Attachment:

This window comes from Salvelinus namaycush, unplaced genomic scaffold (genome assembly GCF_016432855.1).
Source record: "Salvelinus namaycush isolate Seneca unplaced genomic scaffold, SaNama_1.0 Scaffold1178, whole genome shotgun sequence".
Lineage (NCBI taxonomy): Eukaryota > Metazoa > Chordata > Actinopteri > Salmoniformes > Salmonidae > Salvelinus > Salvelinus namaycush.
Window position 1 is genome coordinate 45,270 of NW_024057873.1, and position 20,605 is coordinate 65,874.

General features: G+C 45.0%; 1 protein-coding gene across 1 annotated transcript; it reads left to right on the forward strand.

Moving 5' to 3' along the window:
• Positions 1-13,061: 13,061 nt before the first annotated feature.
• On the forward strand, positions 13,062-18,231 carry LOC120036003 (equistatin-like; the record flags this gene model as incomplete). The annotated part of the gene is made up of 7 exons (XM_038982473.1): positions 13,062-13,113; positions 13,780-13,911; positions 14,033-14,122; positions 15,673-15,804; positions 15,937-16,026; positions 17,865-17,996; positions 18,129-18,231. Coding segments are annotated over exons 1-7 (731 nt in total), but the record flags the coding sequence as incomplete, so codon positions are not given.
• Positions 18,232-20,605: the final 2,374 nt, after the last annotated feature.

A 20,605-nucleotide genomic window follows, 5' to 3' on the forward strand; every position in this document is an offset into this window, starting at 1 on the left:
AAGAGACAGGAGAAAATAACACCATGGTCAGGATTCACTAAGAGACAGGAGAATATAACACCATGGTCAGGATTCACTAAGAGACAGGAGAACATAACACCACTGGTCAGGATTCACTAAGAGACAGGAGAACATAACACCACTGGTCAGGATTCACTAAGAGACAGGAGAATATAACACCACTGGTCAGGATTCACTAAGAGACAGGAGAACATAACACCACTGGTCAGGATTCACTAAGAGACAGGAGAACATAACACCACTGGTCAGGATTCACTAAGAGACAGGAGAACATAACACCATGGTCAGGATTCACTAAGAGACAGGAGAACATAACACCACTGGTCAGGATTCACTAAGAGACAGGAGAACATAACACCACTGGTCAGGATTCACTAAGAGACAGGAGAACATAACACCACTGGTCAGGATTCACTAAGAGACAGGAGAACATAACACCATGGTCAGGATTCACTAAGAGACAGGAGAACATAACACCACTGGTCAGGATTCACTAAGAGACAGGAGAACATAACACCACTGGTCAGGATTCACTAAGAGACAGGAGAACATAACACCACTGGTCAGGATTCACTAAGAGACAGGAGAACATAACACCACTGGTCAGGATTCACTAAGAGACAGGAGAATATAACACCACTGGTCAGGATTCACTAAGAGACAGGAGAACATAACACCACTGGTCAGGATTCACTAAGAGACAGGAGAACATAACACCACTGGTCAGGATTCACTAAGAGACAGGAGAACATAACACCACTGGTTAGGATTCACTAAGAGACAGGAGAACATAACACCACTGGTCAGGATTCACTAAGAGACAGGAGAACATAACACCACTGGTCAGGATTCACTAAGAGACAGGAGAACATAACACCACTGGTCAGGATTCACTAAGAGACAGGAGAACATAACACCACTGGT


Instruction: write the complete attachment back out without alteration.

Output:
This window comes from Salvelinus namaycush, unplaced genomic scaffold (genome assembly GCF_016432855.1).
Source record: "Salvelinus namaycush isolate Seneca unplaced genomic scaffold, SaNama_1.0 Scaffold1178, whole genome shotgun sequence".
Lineage (NCBI taxonomy): Eukaryota > Metazoa > Chordata > Actinopteri > Salmoniformes > Salmonidae > Salvelinus > Salvelinus namaycush.
Window position 1 is genome coordinate 45,270 of NW_024057873.1, and position 20,605 is coordinate 65,874.

General features: G+C 45.0%; 1 protein-coding gene across 1 annotated transcript; it reads left to right on the forward strand.

Moving 5' to 3' along the window:
• Positions 1-13,061: 13,061 nt before the first annotated feature.
• On the forward strand, positions 13,062-18,231 carry LOC120036003 (equistatin-like; the record flags this gene model as incomplete). The annotated part of the gene is made up of 7 exons (XM_038982473.1): positions 13,062-13,113; positions 13,780-13,911; positions 14,033-14,122; positions 15,673-15,804; positions 15,937-16,026; positions 17,865-17,996; positions 18,129-18,231. Coding segments are annotated over exons 1-7 (731 nt in total), but the record flags the coding sequence as incomplete, so codon positions are not given.
• Positions 18,232-20,605: the final 2,374 nt, after the last annotated feature.

A 20,605-nucleotide genomic window follows, 5' to 3' on the forward strand; every position in this document is an offset into this window, starting at 1 on the left:
AAGAGACAGGAGAAAATAACACCATGGTCAGGATTCACTAAGAGACAGGAGAATATAACACCATGGTCAGGATTCACTAAGAGACAGGAGAACATAACACCACTGGTCAGGATTCACTAAGAGACAGGAGAACATAACACCACTGGTCAGGATTCACTAAGAGACAGGAGAATATAACACCACTGGTCAGGATTCACTAAGAGACAGGAGAACATAACACCACTGGTCAGGATTCACTAAGAGACAGGAGAACATAACACCACTGGTCAGGATTCACTAAGAGACAGGAGAACATAACACCATGGTCAGGATTCACTAAGAGACAGGAGAACATAACACCACTGGTCAGGATTCACTAAGAGACAGGAGAACATAACACCACTGGTCAGGATTCACTAAGAGACAGGAGAACATAACACCACTGGTCAGGATTCACTAAGAGACAGGAGAACATAACACCATGGTCAGGATTCACTAAGAGACAGGAGAACATAACACCACTGGTCAGGATTCACTAAGAGACAGGAGAACATAACACCACTGGTCAGGATTCACTAAGAGACAGGAGAACATAACACCACTGGTCAGGATTCACTAAGAGACAGGAGAACATAACACCACTGGTCAGGATTCACTAAGAGACAGGAGAATATAACACCACTGGTCAGGATTCACTAAGAGACAGGAGAACATAACACCACTGGTCAGGATTCACTAAGAGACAGGAGAACATAACACCACTGGTCAGGATTCACTAAGAGACAGGAGAACATAACACCACTGGTTAGGATTCACTAAGAGACAGGAGAACATAACACCACTGGTCAGGATTCACTAAGAGACAGGAGAACATAACACCACTGGTCAGGATTCACTAAGAGACAGGAGAACATAACACCACTGGTCAGGATTCACTAAGAGACAGGAGAACATAACACCACTGGT